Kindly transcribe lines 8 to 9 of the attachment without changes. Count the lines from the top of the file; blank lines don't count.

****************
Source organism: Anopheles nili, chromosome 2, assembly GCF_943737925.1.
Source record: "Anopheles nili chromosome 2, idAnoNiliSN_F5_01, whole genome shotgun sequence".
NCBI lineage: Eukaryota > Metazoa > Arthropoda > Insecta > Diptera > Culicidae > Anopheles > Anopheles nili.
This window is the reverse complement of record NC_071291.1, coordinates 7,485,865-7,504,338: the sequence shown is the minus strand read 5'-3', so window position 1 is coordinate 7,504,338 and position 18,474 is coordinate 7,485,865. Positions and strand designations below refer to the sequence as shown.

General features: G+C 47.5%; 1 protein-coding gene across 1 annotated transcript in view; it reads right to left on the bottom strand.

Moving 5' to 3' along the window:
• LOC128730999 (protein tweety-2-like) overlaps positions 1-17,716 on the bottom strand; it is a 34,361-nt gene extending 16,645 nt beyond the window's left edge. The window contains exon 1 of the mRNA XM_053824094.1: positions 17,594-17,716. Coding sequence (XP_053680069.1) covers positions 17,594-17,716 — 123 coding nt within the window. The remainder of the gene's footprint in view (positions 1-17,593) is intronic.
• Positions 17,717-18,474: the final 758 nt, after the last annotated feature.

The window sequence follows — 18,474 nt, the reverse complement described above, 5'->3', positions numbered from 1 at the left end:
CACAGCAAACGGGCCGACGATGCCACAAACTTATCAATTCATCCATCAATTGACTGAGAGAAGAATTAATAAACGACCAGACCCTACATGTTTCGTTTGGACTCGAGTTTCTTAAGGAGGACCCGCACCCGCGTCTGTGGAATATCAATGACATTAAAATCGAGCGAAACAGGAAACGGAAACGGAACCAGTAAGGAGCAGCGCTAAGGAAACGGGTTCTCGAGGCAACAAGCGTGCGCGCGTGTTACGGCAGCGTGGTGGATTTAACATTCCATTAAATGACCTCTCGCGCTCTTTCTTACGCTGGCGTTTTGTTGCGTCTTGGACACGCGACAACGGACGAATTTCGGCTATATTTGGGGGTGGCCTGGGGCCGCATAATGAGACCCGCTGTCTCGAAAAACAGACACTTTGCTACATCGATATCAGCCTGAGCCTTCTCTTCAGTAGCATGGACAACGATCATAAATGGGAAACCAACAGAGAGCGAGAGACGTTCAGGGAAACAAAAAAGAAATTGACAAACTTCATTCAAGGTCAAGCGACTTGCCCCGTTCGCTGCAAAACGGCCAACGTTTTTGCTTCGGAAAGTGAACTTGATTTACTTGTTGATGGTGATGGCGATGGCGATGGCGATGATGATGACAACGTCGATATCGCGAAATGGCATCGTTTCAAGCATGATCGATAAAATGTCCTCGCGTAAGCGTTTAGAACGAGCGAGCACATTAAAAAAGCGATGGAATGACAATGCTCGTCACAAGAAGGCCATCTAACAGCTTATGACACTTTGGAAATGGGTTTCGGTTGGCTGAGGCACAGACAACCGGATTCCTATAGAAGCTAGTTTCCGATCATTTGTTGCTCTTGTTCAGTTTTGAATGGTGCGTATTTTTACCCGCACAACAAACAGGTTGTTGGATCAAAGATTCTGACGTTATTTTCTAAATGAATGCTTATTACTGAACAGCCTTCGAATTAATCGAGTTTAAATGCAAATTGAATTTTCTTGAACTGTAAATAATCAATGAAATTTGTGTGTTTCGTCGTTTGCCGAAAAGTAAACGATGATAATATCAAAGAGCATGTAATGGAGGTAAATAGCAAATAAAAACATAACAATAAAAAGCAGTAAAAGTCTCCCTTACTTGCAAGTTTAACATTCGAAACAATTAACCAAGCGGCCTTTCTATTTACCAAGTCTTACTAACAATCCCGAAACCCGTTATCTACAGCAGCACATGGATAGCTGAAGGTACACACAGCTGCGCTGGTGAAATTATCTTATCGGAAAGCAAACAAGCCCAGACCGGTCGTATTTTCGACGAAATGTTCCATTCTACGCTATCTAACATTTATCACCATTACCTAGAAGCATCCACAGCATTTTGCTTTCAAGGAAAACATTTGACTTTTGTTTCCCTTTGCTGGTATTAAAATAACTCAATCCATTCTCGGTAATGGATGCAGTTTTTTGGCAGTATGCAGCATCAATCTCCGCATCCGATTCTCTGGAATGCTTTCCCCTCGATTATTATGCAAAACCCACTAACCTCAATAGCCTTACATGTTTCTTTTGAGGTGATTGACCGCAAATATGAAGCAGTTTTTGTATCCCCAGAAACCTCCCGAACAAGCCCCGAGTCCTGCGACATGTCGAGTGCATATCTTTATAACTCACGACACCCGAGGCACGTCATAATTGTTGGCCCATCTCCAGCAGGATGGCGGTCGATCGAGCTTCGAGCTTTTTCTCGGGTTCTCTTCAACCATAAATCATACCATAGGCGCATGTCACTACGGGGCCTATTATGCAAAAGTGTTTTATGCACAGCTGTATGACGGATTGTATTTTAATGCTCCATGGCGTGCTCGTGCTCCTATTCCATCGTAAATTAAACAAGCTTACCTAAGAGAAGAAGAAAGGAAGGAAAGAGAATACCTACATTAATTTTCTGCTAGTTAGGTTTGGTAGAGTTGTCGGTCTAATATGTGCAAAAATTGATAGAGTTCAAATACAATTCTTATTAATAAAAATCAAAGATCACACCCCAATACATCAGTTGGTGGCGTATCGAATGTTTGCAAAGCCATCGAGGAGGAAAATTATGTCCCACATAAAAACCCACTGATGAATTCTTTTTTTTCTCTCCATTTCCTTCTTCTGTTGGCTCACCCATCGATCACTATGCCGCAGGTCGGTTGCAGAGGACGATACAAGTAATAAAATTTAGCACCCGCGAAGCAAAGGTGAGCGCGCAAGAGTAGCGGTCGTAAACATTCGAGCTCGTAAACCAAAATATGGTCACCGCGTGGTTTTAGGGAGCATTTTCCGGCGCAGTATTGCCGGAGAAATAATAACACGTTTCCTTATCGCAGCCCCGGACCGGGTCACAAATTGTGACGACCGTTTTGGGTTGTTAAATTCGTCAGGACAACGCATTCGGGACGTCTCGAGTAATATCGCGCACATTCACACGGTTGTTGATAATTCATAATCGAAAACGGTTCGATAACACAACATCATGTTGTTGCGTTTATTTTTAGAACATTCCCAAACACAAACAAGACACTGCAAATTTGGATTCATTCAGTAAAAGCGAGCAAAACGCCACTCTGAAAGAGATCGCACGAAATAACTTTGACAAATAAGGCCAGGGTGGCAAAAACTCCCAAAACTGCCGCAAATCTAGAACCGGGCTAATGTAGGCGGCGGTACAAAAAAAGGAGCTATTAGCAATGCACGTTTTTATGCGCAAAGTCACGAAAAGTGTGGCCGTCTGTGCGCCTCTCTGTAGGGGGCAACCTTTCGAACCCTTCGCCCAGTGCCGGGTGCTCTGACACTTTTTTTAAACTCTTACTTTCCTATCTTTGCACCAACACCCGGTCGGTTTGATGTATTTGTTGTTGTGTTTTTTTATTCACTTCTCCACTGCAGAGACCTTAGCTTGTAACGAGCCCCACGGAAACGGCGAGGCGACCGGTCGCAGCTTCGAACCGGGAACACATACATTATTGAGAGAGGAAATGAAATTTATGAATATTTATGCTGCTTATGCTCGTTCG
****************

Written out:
• Positions 17,717-18,474: the final 758 nt, after the last annotated feature.

The window sequence follows — 18,474 nt, the reverse complement described above, 5'->3', positions numbered from 1 at the left end: